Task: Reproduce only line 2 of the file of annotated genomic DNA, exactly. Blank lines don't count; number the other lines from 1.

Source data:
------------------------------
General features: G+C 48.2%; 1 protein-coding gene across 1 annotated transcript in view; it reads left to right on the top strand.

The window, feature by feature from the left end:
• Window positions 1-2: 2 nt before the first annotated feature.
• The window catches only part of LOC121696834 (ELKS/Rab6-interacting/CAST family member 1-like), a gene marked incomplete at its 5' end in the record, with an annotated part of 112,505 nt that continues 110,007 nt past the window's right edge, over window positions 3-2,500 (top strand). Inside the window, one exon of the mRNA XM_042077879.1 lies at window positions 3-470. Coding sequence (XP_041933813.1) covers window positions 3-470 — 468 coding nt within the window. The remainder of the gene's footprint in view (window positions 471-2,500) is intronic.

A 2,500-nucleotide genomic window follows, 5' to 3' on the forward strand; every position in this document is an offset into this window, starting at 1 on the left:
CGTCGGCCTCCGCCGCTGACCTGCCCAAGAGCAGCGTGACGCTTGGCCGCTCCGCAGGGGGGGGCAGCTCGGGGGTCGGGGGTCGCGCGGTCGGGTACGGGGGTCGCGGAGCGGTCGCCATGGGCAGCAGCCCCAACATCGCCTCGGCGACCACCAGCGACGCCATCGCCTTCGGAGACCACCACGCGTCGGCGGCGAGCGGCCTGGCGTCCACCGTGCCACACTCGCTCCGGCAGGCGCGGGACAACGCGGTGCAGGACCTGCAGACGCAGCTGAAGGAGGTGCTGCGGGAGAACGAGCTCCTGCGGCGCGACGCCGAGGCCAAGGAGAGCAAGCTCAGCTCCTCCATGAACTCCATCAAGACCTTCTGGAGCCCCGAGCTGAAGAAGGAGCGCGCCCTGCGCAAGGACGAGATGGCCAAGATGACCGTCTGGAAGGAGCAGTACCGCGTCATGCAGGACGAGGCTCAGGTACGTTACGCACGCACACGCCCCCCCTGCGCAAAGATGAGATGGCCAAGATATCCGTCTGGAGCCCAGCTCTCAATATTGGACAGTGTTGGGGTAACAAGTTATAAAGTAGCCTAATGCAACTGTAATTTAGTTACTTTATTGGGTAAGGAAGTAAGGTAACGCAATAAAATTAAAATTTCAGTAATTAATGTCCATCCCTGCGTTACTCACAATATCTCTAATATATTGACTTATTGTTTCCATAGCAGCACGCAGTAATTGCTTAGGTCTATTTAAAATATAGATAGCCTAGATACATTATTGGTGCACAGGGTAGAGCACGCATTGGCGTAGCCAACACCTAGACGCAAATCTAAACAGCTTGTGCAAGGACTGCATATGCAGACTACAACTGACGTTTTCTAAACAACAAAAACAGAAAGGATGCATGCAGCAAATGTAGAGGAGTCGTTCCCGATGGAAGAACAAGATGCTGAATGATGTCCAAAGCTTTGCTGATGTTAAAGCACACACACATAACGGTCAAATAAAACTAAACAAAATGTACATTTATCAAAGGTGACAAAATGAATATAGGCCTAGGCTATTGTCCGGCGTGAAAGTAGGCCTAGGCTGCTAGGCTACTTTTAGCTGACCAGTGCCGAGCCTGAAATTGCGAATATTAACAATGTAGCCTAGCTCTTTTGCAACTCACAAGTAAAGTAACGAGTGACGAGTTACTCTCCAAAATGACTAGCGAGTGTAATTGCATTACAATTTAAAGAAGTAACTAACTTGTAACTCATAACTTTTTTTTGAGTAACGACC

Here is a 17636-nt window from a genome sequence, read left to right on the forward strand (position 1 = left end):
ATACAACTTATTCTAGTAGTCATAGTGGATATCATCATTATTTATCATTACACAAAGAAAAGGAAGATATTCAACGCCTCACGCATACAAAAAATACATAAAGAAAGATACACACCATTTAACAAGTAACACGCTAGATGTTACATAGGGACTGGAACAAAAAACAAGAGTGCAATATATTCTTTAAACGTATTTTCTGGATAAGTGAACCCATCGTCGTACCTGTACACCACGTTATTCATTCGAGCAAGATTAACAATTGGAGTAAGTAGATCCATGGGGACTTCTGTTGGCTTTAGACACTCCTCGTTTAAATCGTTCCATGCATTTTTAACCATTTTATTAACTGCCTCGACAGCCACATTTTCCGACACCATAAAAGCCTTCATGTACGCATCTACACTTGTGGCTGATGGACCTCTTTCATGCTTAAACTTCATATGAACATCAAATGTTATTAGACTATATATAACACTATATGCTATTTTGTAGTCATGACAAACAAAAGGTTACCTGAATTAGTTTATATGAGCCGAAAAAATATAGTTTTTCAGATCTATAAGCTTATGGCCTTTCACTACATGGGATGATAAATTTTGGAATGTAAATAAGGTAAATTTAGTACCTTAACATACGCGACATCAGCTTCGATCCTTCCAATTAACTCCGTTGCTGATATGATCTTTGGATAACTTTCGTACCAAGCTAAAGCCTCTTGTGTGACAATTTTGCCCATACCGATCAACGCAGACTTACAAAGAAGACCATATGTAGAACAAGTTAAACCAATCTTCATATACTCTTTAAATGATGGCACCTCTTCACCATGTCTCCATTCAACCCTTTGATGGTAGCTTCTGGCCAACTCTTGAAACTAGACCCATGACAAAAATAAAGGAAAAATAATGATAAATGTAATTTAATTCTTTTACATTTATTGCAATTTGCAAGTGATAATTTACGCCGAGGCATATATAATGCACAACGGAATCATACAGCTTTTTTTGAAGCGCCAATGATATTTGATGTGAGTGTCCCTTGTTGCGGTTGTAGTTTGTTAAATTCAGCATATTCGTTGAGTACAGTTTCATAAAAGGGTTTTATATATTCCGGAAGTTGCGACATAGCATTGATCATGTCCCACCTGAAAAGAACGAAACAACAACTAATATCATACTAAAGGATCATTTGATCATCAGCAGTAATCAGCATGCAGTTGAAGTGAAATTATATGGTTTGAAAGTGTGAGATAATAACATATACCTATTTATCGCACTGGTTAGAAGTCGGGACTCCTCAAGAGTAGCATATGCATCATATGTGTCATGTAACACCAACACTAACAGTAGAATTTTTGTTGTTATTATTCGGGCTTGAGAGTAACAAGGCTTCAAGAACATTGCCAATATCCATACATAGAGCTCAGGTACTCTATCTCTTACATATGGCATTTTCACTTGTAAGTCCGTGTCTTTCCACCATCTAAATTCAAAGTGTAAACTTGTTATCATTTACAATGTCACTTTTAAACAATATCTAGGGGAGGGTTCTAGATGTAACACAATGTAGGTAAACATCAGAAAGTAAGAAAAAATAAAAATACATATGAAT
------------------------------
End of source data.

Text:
The window, feature by feature from the left end: